The sediment layers on a ridge also tend to present a compressed version of geological and climatic history, like a Reader's Digest condensation of a novel, meaning that a core need not penetrate deeply to capture the whole story, some of the researchers said.


The $12.5 million project was conducted under the auspices of the Integrated Ocean Drilling Program, which is coring seabeds around the world to reveal geological history.


From mid-August through early September, two icebreakers ran interference for the vessel with the drilling rig on its deck, trying to fend off the thickest floes so the drillers could remain motionless while bringing up dozens of shafts of ever-deeper sediment in sections 15 feet long.


While the greatest concern had been defeating the ice, the main impediment to getting samples was a lack of certain equipment and fairly mundane breakdowns, scientists on the project said.


After nearly three weeks, they finally accumulated a series of cores cutting through all the sediment that had accumulated on the ridge since it broke off from the continental shelf between Europe and Greenland some 57 million years ago and began to subside and drift toward the North Pole.


The sediment, building on the bedrock over tens of millions of years, acts as a climate chronology, including thick organic layers of fossilized fern spores and plankton skeletons from the warm eras and speckled layers of coarse sand and pebbles that could only have gotten there if they had been carried from coasts by drifting sea ice and rained down as the ice melted.


The initial analysis looked only at small samples taken every 15 feet, Dr. Moran said. But even in that subset of the material, the big patterns of Arctic history leaped out, she and others said.


One of the most remarkable revelations is that the Arctic Ocean apparently briefly bloomed into a great matted soupy superlake.


Dr. Brinkhuis, who previously worked for oil companies, said that previous drilling efforts by oil teams around the perimeter of the Arctic also captured this brief flowering of water plants, but no one had conceived that the layer might hint that the entire Arctic basin was one great matted pond.


"It's spectacular," he said. "Right at this transition from supergreenhouse to cooling, that's where there's this evidence of a bathtub situation there that is so fresh that this Azolla can really bloom and boom."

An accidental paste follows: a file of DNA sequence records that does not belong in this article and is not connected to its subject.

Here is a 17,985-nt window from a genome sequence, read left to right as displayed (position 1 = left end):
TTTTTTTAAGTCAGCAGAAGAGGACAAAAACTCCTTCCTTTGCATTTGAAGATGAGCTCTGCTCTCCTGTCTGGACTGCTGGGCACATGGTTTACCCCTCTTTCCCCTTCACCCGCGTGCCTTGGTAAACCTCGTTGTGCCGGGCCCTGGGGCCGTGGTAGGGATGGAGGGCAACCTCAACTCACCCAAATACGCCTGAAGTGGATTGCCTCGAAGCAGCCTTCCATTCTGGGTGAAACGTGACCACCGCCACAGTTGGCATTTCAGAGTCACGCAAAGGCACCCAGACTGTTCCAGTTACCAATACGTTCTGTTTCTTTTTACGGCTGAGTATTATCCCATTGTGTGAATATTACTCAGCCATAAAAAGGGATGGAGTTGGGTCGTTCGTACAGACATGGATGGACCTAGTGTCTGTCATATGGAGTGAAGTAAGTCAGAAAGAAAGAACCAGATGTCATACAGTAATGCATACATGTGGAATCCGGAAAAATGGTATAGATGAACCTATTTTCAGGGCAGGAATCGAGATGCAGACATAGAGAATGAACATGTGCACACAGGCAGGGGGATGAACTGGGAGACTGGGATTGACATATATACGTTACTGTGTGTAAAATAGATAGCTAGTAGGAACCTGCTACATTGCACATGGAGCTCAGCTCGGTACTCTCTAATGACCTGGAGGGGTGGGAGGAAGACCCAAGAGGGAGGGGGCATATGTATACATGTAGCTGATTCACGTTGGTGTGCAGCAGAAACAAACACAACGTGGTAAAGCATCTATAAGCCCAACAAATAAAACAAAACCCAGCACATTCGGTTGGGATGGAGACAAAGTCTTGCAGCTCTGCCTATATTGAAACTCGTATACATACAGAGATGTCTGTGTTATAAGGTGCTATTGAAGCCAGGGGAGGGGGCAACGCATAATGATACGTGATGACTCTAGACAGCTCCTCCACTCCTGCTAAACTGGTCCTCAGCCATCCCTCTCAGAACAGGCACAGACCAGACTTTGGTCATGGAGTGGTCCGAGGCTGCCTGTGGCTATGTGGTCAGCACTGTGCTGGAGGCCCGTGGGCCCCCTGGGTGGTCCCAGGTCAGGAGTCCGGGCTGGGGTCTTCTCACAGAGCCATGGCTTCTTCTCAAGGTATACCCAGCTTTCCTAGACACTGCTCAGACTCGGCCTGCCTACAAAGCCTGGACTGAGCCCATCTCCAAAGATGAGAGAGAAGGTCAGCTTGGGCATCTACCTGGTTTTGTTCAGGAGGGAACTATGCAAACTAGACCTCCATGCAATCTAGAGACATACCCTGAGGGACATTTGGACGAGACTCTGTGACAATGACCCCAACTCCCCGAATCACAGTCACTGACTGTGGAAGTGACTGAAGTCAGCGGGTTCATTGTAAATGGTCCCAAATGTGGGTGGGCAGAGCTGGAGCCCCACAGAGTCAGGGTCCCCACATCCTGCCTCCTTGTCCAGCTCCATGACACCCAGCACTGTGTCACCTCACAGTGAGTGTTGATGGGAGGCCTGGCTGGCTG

He said it was possible that the fast-growing plants, by absorbing huge amounts of carbon dioxide, might have contributed to the eventual decline in the atmosphere's greenhouse gas concentration and climate cooling.


But he and many other experts said that much more research, and sampling, would have to be done, given the limits of the initial project.


For example, the cores show big gaps in the sediment record from 49 million years back to around 15 million years ago, Dr. Moran and other participants said, some layers probably removed when either currents or giant ice sheets or icebergs scoured the ridge.


But from 15 million years ago until the present, the sediment layers contain coarse sand and small pebbles that could have reached the ridge top only by riding on raftlike floes of floating ice, implying the presence of a near-constant Arctic ice cap. The layers from those years contain no trace of microscopic plankton that thrive only in sunlight - and thus will appear only if the ocean is free of ice at least part of the year.


Samples from the cores are heading to laboratories around the world for months of additional, detailed analysis of their chemistry, fossil contents and even signatures of past shifts in the earth's magnetic field, which provide a precise clock for dating different layers.


The initial success has already bred half a dozen ambitious new proposals to drill in new places around the basin.


"This is a huge leap forward," said Dr. Martin Jakobsson, a geologist at Stockholm University who worked on the project. "We have shown that we can master the ice."

Click here to return to Royal Dutch Shell Group .com